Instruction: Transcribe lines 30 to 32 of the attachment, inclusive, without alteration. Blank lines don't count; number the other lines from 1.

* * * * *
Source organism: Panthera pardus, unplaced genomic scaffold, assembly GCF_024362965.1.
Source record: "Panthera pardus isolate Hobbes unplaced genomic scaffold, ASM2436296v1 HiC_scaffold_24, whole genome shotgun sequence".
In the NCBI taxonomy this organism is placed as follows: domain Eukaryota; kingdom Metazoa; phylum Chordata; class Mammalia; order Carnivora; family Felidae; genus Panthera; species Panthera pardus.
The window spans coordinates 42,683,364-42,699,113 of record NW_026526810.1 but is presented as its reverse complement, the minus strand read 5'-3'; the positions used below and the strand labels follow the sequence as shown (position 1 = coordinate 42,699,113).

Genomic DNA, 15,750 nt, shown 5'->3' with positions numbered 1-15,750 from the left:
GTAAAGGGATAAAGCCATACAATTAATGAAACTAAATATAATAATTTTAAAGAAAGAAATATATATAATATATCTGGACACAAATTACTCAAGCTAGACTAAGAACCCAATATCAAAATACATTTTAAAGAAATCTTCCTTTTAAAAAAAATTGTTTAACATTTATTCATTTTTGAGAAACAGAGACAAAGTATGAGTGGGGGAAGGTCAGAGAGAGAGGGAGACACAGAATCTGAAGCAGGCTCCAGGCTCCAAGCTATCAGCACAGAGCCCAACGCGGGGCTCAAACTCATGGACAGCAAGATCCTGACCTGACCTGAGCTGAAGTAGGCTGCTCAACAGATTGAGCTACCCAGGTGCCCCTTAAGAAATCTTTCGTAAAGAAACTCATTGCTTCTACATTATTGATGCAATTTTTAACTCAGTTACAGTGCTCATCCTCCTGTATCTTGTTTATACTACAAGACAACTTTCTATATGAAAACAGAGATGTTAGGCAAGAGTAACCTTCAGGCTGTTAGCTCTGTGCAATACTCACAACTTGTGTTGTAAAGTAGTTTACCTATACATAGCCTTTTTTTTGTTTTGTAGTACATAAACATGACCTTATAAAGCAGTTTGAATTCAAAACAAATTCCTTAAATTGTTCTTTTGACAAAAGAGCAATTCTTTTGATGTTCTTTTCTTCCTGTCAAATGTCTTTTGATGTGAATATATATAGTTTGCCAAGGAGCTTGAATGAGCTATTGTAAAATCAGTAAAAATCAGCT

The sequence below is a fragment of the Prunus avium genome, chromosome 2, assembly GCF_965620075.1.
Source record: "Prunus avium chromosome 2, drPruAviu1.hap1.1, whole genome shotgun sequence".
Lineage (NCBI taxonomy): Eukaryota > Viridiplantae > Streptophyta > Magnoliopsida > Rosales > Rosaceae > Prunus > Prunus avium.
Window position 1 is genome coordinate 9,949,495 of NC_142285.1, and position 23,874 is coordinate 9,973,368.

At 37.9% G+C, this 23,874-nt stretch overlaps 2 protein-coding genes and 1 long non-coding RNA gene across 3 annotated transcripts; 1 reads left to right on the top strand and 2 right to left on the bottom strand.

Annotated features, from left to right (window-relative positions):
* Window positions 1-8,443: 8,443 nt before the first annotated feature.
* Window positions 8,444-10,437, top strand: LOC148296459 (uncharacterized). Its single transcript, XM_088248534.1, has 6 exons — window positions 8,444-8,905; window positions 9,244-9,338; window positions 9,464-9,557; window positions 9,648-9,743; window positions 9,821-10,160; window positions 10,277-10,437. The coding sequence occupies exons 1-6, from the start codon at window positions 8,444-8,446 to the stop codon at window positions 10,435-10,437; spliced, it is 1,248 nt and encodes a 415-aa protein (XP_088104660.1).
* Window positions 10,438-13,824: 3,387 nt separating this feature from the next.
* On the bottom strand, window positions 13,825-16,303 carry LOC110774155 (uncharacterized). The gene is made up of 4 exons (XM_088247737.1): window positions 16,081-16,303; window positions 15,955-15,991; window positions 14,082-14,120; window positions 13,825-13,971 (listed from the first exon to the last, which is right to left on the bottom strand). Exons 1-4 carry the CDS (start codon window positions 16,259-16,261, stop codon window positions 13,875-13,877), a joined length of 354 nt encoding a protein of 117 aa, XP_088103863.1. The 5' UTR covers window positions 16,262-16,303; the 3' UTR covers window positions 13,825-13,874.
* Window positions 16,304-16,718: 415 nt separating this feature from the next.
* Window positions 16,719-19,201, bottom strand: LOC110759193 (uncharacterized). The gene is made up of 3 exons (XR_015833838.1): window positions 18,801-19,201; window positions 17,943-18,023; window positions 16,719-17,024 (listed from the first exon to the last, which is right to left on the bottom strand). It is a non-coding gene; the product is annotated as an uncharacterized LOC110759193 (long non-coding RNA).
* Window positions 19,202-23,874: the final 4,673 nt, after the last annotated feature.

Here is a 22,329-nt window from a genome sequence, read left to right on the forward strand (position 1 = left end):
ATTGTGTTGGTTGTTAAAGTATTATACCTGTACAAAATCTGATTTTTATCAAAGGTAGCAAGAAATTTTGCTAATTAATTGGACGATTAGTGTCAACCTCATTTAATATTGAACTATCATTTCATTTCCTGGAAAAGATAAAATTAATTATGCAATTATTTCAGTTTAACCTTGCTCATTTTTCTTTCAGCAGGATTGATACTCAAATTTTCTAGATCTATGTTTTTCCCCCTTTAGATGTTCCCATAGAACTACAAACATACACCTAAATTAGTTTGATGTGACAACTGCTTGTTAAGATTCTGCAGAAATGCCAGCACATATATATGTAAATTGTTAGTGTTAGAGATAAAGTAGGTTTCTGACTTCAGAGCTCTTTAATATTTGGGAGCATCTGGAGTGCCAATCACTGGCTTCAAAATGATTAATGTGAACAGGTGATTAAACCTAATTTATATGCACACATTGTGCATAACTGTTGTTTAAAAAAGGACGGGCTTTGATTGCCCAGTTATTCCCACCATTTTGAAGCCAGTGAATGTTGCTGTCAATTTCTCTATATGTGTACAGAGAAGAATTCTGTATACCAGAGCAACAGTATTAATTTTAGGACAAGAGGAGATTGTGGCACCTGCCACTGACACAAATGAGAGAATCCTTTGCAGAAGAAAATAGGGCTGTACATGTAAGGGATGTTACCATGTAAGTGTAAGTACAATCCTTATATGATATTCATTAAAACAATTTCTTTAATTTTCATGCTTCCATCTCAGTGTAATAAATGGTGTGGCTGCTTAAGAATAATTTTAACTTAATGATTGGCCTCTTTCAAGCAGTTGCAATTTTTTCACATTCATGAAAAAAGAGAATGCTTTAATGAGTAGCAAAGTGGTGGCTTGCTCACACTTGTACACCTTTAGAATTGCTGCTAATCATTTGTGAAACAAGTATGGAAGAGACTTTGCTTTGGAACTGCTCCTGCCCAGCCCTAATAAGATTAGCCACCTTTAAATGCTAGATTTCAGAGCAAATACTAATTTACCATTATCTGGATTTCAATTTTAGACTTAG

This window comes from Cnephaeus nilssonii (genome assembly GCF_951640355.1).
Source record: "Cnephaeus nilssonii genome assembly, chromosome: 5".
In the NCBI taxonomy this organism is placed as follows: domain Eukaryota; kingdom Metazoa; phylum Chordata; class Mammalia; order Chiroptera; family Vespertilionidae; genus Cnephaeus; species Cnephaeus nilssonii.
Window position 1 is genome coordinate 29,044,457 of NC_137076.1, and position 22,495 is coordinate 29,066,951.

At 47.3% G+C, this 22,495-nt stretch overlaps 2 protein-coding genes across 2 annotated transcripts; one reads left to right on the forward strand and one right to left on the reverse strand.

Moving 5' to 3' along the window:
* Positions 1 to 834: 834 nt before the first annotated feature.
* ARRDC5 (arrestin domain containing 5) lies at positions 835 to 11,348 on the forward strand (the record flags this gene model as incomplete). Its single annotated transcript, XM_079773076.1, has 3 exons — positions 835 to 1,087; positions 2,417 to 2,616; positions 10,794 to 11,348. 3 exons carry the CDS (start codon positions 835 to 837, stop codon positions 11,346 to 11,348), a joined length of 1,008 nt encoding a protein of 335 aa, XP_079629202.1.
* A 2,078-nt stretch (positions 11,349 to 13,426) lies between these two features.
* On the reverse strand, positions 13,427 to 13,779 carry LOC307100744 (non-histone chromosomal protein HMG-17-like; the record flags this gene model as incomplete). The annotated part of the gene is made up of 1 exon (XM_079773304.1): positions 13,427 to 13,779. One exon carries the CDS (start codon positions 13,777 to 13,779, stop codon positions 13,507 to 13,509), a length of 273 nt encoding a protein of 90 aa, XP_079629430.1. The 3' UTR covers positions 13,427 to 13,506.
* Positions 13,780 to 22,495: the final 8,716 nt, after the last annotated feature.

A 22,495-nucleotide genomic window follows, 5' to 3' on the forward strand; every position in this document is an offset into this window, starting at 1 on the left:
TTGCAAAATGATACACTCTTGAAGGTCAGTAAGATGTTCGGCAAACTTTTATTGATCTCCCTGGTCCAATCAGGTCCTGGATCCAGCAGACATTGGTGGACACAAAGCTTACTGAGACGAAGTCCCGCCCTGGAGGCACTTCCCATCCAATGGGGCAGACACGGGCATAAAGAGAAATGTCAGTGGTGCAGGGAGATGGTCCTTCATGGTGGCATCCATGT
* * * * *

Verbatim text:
* A 2,078-nt stretch (positions 11,349 to 13,426) lies between these two features.
* On the reverse strand, positions 13,427 to 13,779 carry LOC307100744 (non-histone chromosomal protein HMG-17-like; the record flags this gene model as incomplete). The annotated part of the gene is made up of 1 exon (XM_079773304.1): positions 13,427 to 13,779. One exon carries the CDS (start codon positions 13,777 to 13,779, stop codon positions 13,507 to 13,509), a length of 273 nt encoding a protein of 90 aa, XP_079629430.1. The 3' UTR covers positions 13,427 to 13,506.
* Positions 13,780 to 22,495: the final 8,716 nt, after the last annotated feature.